Kozhikode Vs Thalassery Biryani
Kozhikode and Thalassery (equally famous for its unique bakery culture) are about 70 km apart and both these locations can stake claim to Kerala's most famous biryanis
. It's common for both versions with slight variations to be referred to as Malabar biryani
or even Kozhikode biryani.
Both versions use Kaima rice but the cooking style in Thalassery
is slightly different. The rice (is light fried) and the meat are cooked separately and then assembled together to cook in a dum
style (reminiscent of the more spicy Ambur biryani
). The Kozhikodan biryani
is also a dum biryani,
but the rice is not fried. Both versions are cooked with ghee in most Malabar
Appearances can surely be deceptive, the Kozhikodan biryani'
s mix of spices is subtle and the biryani
gets its colour almost exclusively from the fried onions. Abida tells me how the onions are fried even longer for the chicken biryani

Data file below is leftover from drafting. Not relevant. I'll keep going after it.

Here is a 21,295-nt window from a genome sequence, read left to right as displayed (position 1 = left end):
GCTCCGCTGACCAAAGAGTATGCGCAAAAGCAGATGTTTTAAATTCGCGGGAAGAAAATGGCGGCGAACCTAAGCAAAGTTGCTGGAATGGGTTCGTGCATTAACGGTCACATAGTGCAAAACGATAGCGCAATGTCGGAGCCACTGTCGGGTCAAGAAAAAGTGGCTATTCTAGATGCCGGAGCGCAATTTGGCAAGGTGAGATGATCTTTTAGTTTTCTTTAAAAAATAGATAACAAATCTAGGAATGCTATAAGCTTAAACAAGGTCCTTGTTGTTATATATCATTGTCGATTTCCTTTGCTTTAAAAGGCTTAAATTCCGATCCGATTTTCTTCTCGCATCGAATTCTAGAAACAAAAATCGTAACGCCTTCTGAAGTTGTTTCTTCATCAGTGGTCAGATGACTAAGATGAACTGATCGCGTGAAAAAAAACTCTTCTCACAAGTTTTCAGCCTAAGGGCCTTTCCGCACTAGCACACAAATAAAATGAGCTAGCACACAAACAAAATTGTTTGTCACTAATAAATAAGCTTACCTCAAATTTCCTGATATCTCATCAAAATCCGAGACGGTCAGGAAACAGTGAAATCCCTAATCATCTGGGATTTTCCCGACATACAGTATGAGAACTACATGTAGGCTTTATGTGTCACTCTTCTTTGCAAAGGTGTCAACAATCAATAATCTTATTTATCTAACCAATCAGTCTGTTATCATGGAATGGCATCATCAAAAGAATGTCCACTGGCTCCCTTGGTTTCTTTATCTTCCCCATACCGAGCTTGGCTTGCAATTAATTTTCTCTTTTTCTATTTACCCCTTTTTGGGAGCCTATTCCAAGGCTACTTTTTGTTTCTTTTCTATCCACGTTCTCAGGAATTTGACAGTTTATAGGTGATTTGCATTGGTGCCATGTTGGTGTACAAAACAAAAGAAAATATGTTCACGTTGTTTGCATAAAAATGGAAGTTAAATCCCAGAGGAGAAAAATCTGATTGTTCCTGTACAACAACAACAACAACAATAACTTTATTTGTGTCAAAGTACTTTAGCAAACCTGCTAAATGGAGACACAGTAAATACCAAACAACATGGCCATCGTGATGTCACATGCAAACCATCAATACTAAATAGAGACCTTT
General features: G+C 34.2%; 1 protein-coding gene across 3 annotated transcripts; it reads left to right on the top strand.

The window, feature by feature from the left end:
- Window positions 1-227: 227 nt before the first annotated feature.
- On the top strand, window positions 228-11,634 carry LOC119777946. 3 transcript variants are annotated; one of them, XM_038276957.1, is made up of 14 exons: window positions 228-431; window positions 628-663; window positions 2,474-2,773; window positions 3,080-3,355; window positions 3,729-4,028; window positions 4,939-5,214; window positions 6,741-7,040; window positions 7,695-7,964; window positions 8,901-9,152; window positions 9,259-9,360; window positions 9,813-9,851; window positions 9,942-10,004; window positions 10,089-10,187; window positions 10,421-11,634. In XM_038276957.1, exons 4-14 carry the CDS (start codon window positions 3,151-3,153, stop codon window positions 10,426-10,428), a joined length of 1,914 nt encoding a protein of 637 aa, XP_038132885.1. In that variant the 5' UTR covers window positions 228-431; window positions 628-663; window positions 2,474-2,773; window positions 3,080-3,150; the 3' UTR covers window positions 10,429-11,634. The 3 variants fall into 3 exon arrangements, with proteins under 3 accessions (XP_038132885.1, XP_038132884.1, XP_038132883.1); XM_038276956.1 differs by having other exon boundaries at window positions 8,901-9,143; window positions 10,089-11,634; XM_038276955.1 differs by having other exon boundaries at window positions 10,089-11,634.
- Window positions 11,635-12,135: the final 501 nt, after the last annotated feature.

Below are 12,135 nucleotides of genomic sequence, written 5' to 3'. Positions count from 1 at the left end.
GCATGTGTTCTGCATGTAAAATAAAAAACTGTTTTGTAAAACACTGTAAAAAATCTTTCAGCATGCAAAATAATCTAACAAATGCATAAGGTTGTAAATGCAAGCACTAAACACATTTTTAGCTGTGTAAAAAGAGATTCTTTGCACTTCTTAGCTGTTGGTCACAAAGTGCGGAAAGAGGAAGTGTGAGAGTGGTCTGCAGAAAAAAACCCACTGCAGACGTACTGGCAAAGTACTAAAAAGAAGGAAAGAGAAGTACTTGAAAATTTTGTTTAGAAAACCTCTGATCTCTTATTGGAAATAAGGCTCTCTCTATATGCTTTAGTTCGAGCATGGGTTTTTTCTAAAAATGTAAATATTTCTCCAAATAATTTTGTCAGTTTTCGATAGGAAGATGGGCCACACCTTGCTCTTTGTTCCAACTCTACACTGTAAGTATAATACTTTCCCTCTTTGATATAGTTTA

to lend a mild brown hue. While mutton biryani
might be the first choice for special occasions, the Malabar biryanis
are best known for their their ability to soak up everything from chicken (the use of spring chicken is unique here) to prawn and seer fish.
From big Sunday meals at home to weddings, the Kozhikodan biryani
is almost an integral part of celebrations and special occasions in the city, and just like biryanis
around the South of India, the large scale wedding biryanis
cooked on wood fires always taste best. It's common for wedding cooks to add coconut shells to these fires that have an inevitable impact on the flavours.